The US craft beer industry added 1.4 million barrels to its production volume in 2016, growing the segment by 6%, despite losing 1.2 million barrels to ‘big beer’ producers that have snapped up numerous craft brewers throughout the year.
Releasing its 2016 date on the US craft brewing industry The Brewers Association (BA), which represents small and independent American craft brewers, confirmed that 5,301 breweries were in operation throughout the year, representing 12.3% of the US beer industry.
This represented a 16.6% growth from the 4,269 breweries recorded in 2015, with 826 new brewery openings and only 97 closings in 2016.
In 2016, US craft brewers produced 24.6 million barrels, and saw a 6% increase in volume, adding 1.4 million barrels to its production and outpacing the 1.2 million barrels lost from the craft segment following the purchase of several craft brewers by large brewing companies, with microbreweries and brewpubs delivering 90% of the craft brewer growth.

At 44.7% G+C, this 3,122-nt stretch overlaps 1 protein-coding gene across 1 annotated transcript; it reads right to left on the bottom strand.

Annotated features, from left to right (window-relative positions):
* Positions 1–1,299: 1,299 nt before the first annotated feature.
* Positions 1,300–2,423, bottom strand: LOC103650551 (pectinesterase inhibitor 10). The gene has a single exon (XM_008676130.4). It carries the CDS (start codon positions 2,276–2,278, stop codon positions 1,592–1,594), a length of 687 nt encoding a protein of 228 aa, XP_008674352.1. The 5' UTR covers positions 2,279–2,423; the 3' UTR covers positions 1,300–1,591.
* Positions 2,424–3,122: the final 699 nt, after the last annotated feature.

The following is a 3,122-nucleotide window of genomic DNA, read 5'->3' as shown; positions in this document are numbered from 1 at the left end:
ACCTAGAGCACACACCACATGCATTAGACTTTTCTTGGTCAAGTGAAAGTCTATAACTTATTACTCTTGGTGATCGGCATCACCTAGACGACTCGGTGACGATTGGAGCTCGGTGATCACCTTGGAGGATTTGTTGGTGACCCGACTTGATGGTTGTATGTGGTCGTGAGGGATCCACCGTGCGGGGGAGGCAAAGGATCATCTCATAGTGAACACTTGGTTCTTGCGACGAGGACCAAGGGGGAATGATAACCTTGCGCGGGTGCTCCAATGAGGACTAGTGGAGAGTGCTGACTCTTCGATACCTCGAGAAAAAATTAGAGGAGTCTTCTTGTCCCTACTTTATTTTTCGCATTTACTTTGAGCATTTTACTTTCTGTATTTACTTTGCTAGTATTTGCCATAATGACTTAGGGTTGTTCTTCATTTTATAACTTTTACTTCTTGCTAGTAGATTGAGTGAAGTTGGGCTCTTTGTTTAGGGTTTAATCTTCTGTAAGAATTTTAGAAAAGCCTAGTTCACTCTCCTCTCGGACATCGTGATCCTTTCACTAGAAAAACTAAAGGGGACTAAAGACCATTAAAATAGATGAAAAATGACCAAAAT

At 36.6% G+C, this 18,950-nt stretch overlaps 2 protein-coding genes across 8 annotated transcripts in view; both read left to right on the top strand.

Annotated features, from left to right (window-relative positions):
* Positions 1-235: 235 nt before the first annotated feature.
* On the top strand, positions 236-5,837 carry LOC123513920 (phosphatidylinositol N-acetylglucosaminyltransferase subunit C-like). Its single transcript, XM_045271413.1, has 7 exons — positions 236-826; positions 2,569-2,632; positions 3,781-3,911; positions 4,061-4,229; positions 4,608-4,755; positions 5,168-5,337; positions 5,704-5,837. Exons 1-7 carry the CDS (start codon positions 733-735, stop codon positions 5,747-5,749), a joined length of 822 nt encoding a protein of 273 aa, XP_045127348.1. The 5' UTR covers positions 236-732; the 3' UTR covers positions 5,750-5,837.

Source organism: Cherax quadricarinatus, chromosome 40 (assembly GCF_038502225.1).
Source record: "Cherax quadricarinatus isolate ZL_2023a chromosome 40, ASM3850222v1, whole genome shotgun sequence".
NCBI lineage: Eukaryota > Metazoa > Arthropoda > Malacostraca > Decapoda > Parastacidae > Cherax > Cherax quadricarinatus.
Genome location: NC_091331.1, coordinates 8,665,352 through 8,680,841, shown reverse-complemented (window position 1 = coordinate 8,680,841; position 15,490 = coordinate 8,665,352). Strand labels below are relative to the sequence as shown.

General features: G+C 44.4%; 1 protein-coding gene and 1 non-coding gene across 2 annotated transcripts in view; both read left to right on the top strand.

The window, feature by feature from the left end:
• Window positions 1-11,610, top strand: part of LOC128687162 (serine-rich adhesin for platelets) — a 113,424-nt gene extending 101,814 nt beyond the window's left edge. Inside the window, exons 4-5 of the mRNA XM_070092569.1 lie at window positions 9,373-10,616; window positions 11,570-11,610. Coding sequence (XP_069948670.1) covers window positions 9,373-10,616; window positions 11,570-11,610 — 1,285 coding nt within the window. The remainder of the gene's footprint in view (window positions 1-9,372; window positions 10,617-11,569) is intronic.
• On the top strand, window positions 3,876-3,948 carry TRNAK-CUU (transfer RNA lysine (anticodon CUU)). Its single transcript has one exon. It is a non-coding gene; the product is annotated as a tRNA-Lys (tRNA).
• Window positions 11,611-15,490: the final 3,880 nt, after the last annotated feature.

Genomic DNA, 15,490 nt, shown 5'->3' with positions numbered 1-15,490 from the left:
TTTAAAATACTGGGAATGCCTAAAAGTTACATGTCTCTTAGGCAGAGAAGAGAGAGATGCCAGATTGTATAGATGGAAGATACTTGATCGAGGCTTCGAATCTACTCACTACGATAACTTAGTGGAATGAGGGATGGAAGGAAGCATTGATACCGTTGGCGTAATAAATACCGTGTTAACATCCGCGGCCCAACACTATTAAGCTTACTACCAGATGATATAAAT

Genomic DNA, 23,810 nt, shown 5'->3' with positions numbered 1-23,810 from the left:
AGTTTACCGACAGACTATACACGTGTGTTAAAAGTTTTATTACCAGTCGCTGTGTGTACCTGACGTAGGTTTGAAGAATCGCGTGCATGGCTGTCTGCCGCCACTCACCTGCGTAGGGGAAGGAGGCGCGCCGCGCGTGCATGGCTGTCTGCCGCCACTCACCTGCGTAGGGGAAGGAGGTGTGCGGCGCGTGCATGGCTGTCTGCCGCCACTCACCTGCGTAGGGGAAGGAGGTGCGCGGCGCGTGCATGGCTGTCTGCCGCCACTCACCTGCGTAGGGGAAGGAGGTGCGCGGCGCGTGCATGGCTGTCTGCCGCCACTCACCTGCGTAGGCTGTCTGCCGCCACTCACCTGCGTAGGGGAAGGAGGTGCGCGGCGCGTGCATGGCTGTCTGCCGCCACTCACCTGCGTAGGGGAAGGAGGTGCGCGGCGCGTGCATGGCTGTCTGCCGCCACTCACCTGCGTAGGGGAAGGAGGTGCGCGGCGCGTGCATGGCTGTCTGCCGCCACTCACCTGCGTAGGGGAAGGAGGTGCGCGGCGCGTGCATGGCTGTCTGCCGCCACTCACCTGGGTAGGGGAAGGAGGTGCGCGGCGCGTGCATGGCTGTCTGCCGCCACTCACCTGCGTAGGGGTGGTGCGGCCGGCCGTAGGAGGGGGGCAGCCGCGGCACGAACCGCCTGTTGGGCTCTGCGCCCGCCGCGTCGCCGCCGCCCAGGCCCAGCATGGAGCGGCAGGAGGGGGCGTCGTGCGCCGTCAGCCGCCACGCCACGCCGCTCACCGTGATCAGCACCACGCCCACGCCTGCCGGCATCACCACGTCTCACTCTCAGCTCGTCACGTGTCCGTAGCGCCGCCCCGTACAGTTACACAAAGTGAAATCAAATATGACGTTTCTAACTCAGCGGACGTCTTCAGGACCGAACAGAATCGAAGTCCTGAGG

The year saw an unprecedented amount of craft beer company purchases by big brewers, as they work to keep a handle on the growing craft beer segment.
In the US AB InBev has bought Houston-based Karbach Brewing Company and Virginia-based Devils Backbone, following earlier purchases of Goose Island, Blue Point, Elysian and Golden Road, while MillerCoors bought a majority stake in Georgia’s Terrapin Beer Co. in July.
Globally, AB InBev most recently snapped up London-based craft brewers Camden Town Brewery and Italian craft brewer Birra del Borgo.
By value, the US craft beer sector achieved a 10% rise, with its value estimated at $23.5 billion, representing 21.9% of the US beer market by value.
While the sector was able to maintain growth, despite the loss of many craft producers to big brewers, this growth has slowed compared to 2015, which saw volumes and values rise by 13% and 16% respectively, compared with 2016’s 6% and 10%.
“Small and independent brewers are operating in a new brewing reality still filled with opportunity, but within a much more competitive landscape,” said Bart Watson, chief economist at the Brewers Association.
“As the overall beer market remains static and the large global brewers lose volume, their strategy has been to focus on acquiring craft brewers. This has been a catalyst for slower growth for small and independent brewers and endangered consumer access to certain brands. Small and independent brewers were able to fill in the barrels lost to acquisitions and show steady growth but at a rate more reflective of today’s industry dynamics.
“The average brewer is getting smaller and growth is more diffuse within the craft category, with producers at the tail helping to drive growth for the overall segment.”